Fried Green Roma Tomatoes

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I’m sure that many of you have heard about the southern tradition involving fried green tomatoes, but have ya ever tried ’em? Well, even if you have, I’m sure most of you have always used the standard full-sized tomatoes like Big Boy, Better Boy, etc. Hey, I’ve always did the same thing, because that is all I have ever heard people talk about, when concerning this blissful, fried dish of tomato madness.

Well, the other day I got a little creative after realizing that a few of my tomato plants turned out to be Roma tomatoes, and did a quick test-cook to see if there is a better alternative for fried green tomatoes. Oh, if you are wondering, Roma tomatoes are small, pear-shaped tomatoes that are often used in sauces and/or during cooking (also known as Italian tomatoes) because they are more meaty and contain less seeds and juice. I don’t prefer them over the common, larger tomatoes when it comes to eating them in a ripe state or in salads, etc., because they just don’t have the juice and robust flavor like the others. But we are not talking about red tomatoes here…

Anyway, here is a quick snapshot of some green, Roma tomatoes, below:


Another reason why I decided to try this, is because I thought that the meatier Roma tomatoes would fair better when fried, as opposed to the traditional, large, juicy tomatoes. At any rate, I couldn’t help but notice that these smaller tomatoes would also be easier to maneuver and flip around in the skillet, sort of like when you fry squash, zucchini, and/or okra, for example (it’s obvious I’m from the south, eh?). But anyway, there is only one way to find out, right? So I started to slice these little devils…


After you have sliced ’em up in about 1/4th inch slices, it is now time to add the batter. Unlike most people, I choose against the whole “egg wash” hooey, as I have had the best flavor and texture when battering wet food directly into the batter, as opposed to using the pre-batter egg/milk dip thingy. Although I think my simple batter is the best in the world, you can use whatever type you desire. I prefer yellow corn meal mixed with a decent amount of seasoned salt, black pepper and a few tablespoons of sugar.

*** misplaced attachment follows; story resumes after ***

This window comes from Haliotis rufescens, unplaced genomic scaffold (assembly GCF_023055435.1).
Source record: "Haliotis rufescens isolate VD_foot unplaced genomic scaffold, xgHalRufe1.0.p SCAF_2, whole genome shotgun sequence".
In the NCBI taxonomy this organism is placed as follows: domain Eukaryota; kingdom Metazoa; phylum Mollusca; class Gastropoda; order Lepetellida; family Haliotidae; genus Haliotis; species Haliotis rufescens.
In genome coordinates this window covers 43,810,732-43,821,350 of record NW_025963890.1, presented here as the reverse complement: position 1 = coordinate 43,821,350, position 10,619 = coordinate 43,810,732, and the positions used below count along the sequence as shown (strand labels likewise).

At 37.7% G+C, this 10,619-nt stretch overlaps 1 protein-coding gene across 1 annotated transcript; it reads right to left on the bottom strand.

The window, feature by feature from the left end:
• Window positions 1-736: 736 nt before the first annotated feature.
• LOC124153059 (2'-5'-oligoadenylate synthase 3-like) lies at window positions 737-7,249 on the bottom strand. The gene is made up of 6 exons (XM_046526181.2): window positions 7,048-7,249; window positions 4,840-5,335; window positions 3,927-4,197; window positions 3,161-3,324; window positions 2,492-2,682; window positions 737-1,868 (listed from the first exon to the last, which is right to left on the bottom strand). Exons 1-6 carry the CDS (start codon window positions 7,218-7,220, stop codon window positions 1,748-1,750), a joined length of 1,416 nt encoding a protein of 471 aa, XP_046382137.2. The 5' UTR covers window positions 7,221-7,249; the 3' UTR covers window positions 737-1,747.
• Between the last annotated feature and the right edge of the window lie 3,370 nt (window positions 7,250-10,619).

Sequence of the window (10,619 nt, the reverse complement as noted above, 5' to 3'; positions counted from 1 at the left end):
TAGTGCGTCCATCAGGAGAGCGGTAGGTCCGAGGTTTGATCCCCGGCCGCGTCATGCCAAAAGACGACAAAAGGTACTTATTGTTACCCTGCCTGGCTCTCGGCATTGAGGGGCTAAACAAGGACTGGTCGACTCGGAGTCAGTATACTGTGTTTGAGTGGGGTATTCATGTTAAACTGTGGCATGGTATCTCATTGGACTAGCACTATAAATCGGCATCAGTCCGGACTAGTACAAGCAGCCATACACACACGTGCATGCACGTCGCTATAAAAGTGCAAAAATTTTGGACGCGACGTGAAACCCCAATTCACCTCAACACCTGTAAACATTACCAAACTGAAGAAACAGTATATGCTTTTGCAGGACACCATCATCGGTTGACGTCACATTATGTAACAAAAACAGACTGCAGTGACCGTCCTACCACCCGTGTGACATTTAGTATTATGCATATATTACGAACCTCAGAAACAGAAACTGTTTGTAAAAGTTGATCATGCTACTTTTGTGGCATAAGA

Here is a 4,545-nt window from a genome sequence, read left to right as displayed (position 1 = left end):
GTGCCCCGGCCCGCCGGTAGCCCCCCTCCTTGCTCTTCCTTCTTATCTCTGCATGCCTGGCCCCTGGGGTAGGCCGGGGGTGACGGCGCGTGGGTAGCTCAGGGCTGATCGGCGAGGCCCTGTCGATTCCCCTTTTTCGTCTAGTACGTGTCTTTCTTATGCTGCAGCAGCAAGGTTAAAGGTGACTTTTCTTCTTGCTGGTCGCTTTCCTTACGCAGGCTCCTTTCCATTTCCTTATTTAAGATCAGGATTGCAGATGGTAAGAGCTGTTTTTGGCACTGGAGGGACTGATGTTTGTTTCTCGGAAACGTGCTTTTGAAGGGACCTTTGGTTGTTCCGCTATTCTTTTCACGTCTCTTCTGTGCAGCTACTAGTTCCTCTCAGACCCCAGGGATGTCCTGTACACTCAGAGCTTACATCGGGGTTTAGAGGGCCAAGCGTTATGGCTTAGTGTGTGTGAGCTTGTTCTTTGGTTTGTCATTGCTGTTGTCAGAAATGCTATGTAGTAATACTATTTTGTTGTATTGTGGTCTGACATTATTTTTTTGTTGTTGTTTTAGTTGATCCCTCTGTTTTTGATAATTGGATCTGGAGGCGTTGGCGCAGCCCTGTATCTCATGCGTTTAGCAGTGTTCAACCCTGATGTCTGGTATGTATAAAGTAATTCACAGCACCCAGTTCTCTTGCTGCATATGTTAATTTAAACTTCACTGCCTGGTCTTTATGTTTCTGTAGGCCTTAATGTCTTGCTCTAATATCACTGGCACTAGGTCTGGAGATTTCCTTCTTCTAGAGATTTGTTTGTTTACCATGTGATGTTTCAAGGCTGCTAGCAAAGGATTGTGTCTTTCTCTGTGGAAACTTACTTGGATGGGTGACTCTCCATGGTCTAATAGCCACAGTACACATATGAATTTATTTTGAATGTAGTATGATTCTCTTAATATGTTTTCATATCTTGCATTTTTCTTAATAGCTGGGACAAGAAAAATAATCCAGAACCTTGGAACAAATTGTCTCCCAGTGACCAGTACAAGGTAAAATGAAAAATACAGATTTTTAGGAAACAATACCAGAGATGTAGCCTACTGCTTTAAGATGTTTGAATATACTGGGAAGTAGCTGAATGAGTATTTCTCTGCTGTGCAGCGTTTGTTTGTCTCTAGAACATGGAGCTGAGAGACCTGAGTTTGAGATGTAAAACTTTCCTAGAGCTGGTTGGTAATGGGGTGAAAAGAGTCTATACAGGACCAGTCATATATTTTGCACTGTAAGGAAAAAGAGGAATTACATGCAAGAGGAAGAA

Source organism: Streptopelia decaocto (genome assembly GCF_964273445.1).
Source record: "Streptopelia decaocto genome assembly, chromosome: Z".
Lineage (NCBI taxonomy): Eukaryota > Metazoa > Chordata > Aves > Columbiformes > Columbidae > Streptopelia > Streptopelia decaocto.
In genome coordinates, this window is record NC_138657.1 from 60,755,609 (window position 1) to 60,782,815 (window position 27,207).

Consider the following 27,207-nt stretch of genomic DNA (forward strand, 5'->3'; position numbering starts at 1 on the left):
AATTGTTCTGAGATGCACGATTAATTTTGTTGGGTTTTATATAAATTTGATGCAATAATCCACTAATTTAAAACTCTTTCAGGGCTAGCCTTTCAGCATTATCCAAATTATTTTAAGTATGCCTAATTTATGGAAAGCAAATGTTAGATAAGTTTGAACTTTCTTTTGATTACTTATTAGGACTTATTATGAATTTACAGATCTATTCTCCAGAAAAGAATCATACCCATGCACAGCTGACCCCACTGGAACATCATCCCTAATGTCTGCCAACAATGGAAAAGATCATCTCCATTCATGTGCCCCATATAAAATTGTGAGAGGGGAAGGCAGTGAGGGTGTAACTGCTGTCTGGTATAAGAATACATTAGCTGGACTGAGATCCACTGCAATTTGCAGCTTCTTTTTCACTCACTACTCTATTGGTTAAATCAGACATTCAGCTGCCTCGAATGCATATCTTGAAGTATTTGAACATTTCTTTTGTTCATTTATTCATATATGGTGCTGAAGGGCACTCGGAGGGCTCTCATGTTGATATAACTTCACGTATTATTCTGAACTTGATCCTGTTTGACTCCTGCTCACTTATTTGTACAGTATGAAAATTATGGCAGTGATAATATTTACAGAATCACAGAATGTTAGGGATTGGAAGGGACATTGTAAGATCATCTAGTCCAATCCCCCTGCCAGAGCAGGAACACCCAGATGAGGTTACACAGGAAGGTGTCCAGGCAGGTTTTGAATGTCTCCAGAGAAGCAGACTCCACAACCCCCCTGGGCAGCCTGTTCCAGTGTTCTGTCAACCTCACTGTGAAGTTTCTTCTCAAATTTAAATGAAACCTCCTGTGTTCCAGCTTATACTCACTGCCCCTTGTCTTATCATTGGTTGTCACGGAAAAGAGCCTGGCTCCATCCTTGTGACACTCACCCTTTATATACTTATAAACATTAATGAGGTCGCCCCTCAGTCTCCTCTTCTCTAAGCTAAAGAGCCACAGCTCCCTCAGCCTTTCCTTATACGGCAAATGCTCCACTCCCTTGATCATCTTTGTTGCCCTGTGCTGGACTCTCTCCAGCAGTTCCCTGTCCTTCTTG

I suppose I could show an image of the battered & seasoned green Roma tomatoes, but I think you have a pretty good idea of what that may look like.

Well, it is time to cook, so have a large skillet ready with the oil of your choice (I prefer canola oil), preheated of course, and fry those suckers until golden brown on each side. After they are done, drain on a plate with paper towels and season to taste with salt, pepper, hot sauce (even ketchup, if ya like) and/or whatever floats your boat.

To cut to the chase, the verdict is in: Roma Tomatoes, even though it may not be as popular, make for the best fried green tomatoes I have ever ate. If cooked right, they almost seem like “tomato chips,” however that may sound. Hey, check out the finished product below: 


Side Note:  When I originally wrote this recipe, it was at the peak of garden season and I had plenty of green tomatoes at the time. However, the other day, since it is still winter time, I applied this same cooking method to some store-bought Red Roma Tomatoes and it still turned out good. They wasn’t as firm, but still fairly tasty.  Since store-bought tomatoes are usually bland, I compensated by adding extra seasoning to the batter; cheers!

—End of Post

Semi-related Blog Link:  “Buy Stainless Steel Skillets, Frying Pans, and Cookware Online

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